South Africa will have to dust off the cobwebs and put aside disrupted preparations if they are to underline their status as world champions in Saturday’s first test against the British & Irish Lions but the last chaotic weeks leave them vulnerable.
At the same time, the Lions’ own potential faces a far tougher examination than that of the first five games of their tour, as the test at the Cape Town Stadium promises to be a major step up in physicality and intensity.
It makes for an intriguing start to the three-match series but will also be a test like no other in the rich history of the Lions, played to empty stands amid a third wave of the COVID-19 pandemic in South Africa that has left the country under a severe lockdown.
The absence of thousands of red-clad travelling fans robs the Lions of vital support and has turned the tour into a soulless experience with both teams cloistered away in their hotels, making it as much of a mental trial as a physical battle.
Lions coach Warren Gatland made major calls in selecting his team on Wednesday, picking Alun Wyn Jones to lead the side despite only 27 minutes of playing time since dislocating his shoulder last month, and leaving out the experienced duo of Owen Farrell and Conor Murray.
“In my four tours as a Lions coach, this was by far the hardest test selection I have been involved in,” said Gatland.
“We couldn’t have asked for more from the players so far; they’ve all put their hands up and made picking a starting XV incredibly difficult. In truth, we would have been happy with any number of different combinations.”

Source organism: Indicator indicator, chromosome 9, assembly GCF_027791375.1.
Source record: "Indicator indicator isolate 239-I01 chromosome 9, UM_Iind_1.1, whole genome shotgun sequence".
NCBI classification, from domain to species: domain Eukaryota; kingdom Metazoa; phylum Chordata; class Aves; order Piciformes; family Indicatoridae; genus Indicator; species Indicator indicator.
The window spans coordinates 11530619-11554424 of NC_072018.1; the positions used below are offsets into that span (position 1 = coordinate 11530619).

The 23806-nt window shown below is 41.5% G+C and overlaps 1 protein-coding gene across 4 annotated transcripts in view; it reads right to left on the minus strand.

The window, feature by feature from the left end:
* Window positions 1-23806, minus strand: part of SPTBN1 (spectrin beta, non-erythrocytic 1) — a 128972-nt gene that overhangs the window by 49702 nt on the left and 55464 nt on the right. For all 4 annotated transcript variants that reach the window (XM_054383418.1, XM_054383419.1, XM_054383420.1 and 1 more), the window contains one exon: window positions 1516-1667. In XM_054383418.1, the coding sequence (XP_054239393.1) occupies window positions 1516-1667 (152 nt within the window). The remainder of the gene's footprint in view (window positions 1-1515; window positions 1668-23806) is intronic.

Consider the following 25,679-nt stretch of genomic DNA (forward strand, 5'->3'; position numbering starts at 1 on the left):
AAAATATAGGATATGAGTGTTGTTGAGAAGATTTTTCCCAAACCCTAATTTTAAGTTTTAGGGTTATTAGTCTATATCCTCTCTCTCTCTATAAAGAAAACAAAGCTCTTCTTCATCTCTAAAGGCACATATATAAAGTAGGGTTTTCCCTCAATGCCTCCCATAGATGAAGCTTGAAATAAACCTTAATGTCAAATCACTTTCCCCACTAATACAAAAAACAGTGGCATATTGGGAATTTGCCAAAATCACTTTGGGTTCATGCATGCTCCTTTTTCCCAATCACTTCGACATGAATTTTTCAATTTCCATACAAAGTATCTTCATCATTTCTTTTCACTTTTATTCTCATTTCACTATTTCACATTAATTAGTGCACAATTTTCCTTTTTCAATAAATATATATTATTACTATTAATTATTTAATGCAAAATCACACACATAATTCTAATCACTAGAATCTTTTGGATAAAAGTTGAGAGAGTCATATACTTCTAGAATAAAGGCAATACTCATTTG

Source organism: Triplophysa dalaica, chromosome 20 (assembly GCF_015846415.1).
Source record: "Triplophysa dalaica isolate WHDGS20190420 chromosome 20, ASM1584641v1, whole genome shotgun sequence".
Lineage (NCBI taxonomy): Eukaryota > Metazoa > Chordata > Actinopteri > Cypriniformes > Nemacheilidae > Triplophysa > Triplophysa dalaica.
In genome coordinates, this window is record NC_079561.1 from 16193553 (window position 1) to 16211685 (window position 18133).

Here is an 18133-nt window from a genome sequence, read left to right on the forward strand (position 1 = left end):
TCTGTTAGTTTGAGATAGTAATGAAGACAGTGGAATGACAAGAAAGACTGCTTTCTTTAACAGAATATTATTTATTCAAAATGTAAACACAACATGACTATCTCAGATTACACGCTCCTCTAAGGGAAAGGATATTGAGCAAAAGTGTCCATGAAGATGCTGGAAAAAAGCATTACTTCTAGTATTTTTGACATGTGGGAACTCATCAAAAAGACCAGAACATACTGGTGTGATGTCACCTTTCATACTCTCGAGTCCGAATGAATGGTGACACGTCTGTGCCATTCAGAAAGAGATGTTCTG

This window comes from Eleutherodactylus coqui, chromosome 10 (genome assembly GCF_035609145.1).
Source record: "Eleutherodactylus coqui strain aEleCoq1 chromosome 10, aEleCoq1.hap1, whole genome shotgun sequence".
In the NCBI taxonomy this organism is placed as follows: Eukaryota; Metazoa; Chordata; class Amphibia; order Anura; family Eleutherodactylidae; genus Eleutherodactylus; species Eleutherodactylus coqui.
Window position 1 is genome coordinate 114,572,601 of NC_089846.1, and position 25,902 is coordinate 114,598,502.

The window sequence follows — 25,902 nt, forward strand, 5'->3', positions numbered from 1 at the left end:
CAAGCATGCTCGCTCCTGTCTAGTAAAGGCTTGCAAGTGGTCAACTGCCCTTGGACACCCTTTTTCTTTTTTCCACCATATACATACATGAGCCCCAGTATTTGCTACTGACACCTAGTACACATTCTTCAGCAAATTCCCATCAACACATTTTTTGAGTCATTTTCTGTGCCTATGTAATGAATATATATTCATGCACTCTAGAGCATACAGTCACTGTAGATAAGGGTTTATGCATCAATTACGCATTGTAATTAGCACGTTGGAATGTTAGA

It was a selection made after only one tough match on tour, losing 17-13 to South Africa A just over a week ago in a first psychological blow to the hosts
The Springboks have been scrambling to be ready after 14 players and six management members, including coach and captain, tested positive for COVID-19 his month, which led to their warm-up test against Georgia being cancelled and the players confined to their rooms for a week.
With preparations severely disrupted, coach Jacques Nienaber has taken few chances in selecting 11 of the starting 15 from the World Cup final 20 months ago.
This will be only the second international for the Boks since beating England 32-12 in Yokohama and Nienaber is relying on the old magic to see them through.
“We’ve selected that team will have to find solutions in the game because I think we are going to be tested on multiple fronts,” said Nienaber, back with squad after recovering from a novel coronavirus infection.
Saturday’s test is followed by the next two on successive weekends – all now confirmed for the Cape Town Stadium.